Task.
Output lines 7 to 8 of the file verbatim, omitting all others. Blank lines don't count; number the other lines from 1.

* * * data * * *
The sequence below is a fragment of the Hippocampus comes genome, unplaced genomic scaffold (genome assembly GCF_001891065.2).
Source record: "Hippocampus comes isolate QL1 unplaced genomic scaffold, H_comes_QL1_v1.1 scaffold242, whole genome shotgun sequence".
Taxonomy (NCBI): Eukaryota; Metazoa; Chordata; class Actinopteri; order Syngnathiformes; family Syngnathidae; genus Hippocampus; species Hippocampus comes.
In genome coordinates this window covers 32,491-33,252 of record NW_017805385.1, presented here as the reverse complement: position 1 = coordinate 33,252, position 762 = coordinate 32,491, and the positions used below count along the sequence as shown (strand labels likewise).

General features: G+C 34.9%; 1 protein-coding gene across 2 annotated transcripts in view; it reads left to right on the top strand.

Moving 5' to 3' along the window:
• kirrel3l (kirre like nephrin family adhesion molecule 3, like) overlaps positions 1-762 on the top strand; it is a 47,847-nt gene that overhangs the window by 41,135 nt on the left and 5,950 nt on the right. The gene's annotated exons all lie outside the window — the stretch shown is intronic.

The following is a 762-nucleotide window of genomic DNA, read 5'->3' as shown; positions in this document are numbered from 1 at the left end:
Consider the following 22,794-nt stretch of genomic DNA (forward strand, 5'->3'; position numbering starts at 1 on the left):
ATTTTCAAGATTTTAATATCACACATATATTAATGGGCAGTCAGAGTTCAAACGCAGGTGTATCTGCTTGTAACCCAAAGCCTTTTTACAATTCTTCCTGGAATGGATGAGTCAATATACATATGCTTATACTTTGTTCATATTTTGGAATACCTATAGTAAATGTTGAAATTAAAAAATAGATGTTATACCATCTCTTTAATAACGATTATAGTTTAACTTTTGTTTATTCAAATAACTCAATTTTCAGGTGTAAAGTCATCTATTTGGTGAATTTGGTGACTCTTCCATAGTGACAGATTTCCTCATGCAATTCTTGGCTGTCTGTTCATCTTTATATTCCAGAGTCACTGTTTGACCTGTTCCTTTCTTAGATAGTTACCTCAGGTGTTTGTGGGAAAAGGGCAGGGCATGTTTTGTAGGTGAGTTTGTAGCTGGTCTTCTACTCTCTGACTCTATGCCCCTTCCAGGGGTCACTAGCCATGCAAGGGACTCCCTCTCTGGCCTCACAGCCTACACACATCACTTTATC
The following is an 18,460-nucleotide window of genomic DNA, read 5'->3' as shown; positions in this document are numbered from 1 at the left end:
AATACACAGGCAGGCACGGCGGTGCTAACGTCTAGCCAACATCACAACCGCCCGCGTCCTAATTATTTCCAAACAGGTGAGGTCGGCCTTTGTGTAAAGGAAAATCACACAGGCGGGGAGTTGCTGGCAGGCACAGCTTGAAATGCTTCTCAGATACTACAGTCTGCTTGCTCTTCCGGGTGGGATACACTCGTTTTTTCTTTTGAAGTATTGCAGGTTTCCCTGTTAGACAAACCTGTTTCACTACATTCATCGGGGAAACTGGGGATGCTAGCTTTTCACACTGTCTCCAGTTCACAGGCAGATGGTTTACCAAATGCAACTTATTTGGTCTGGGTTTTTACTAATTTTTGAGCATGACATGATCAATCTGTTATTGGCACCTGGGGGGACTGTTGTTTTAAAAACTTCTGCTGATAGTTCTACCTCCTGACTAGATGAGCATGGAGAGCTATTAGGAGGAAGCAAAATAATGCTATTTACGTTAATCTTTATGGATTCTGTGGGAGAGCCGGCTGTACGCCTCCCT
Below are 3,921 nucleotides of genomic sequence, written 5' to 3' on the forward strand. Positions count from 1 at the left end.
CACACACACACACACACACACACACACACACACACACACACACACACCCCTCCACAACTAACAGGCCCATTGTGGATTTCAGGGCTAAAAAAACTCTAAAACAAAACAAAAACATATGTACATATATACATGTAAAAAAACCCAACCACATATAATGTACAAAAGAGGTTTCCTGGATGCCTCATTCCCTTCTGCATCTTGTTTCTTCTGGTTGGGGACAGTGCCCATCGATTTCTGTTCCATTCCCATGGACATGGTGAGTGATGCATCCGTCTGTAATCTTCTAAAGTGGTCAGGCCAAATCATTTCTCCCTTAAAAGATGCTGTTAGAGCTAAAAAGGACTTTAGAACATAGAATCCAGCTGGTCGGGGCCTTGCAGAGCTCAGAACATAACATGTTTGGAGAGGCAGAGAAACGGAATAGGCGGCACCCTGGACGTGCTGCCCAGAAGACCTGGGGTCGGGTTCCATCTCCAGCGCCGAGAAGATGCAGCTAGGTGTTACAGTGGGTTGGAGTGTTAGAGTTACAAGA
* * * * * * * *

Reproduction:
• kirrel3l (kirre like nephrin family adhesion molecule 3, like) overlaps positions 1-762 on the top strand; it is a 47,847-nt gene that overhangs the window by 41,135 nt on the left and 5,950 nt on the right. The gene's annotated exons all lie outside the window — the stretch shown is intronic.

The following is a 762-nucleotide window of genomic DNA, read 5'->3' as shown; positions in this document are numbered from 1 at the left end: